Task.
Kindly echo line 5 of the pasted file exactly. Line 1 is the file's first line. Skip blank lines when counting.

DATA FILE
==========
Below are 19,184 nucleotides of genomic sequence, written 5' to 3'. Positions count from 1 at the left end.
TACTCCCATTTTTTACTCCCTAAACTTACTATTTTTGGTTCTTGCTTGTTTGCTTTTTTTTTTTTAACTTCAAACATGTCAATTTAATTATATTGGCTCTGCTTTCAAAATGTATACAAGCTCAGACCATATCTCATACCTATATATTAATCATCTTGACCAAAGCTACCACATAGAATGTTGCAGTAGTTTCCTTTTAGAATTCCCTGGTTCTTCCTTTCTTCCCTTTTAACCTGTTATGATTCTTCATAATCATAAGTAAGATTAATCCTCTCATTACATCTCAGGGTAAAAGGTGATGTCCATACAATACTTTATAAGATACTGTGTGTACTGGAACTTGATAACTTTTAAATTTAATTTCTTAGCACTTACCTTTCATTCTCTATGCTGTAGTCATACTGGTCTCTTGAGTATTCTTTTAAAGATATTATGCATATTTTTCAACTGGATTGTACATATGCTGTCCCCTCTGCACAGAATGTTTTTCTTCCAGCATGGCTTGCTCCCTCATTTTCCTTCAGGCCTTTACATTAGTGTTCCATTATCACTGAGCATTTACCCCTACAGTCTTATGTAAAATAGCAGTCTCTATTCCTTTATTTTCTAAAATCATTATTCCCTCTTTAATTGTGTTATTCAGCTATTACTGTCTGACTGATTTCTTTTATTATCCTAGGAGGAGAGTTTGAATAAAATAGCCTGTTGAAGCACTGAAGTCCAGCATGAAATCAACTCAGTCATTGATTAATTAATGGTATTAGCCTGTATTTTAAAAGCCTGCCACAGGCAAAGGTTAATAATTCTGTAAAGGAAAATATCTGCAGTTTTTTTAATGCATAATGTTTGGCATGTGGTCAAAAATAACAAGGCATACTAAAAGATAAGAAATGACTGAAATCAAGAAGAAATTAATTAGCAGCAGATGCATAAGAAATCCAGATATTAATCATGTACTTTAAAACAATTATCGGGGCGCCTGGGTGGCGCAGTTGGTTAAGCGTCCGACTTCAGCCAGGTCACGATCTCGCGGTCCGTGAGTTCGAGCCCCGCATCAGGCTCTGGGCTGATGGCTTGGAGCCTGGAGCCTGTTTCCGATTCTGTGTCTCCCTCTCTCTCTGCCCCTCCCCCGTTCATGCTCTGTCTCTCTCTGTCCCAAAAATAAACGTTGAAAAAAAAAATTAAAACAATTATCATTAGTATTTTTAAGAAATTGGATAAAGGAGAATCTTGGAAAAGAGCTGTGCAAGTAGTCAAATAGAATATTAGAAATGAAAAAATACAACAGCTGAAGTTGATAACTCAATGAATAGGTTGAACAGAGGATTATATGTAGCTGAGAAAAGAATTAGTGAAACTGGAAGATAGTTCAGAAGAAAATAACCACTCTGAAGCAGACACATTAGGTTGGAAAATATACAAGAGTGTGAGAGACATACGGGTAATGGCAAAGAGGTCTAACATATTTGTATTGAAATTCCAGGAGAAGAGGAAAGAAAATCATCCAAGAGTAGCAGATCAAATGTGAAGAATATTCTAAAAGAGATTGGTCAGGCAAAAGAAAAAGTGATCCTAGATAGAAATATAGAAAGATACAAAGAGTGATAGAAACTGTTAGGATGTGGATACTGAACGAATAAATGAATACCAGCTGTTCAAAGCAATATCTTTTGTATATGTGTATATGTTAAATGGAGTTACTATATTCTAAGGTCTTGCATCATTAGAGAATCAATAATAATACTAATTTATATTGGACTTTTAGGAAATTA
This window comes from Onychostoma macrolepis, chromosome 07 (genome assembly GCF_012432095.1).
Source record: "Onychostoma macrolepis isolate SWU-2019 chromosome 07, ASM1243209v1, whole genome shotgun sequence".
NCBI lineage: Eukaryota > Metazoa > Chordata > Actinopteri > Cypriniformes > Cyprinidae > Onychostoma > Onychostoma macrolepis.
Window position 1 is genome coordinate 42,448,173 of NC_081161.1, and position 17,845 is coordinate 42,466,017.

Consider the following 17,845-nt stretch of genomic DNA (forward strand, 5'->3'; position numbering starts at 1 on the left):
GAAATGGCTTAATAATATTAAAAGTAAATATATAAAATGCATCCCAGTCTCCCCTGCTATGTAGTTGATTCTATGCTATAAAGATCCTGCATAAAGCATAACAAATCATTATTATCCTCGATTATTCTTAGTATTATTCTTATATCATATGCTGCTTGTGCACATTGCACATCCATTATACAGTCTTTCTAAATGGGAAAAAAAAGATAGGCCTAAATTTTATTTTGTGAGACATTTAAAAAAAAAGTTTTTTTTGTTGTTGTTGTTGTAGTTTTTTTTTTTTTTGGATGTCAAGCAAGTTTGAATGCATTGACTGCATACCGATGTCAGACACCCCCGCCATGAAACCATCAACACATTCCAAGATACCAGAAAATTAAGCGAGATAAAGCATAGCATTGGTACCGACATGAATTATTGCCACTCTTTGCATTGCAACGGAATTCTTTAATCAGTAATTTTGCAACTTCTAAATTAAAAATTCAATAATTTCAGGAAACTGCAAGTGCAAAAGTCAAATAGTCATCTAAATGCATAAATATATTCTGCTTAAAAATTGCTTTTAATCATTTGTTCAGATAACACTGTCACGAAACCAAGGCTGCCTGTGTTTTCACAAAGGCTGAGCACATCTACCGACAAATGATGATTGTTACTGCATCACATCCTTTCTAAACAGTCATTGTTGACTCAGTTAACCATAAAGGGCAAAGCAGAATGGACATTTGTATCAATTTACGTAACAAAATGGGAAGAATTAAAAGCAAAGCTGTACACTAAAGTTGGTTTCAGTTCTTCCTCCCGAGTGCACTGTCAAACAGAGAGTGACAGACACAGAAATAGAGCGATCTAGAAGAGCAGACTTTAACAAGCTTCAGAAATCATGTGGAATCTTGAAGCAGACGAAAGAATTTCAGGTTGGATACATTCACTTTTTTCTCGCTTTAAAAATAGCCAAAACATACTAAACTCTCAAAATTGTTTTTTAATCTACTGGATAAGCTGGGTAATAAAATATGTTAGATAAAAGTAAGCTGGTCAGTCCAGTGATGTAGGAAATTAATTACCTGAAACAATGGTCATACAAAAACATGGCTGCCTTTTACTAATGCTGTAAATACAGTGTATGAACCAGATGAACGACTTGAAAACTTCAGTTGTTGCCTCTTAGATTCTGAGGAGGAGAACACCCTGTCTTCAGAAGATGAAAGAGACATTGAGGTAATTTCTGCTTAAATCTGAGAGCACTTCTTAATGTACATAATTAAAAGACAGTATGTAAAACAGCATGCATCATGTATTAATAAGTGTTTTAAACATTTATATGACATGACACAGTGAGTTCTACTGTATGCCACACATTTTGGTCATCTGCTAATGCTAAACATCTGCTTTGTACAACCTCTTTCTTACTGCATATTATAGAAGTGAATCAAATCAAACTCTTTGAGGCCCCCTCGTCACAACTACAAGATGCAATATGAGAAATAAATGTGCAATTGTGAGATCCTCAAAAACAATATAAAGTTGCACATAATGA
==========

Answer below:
NCBI lineage: Eukaryota > Metazoa > Chordata > Actinopteri > Cypriniformes > Cyprinidae > Onychostoma > Onychostoma macrolepis.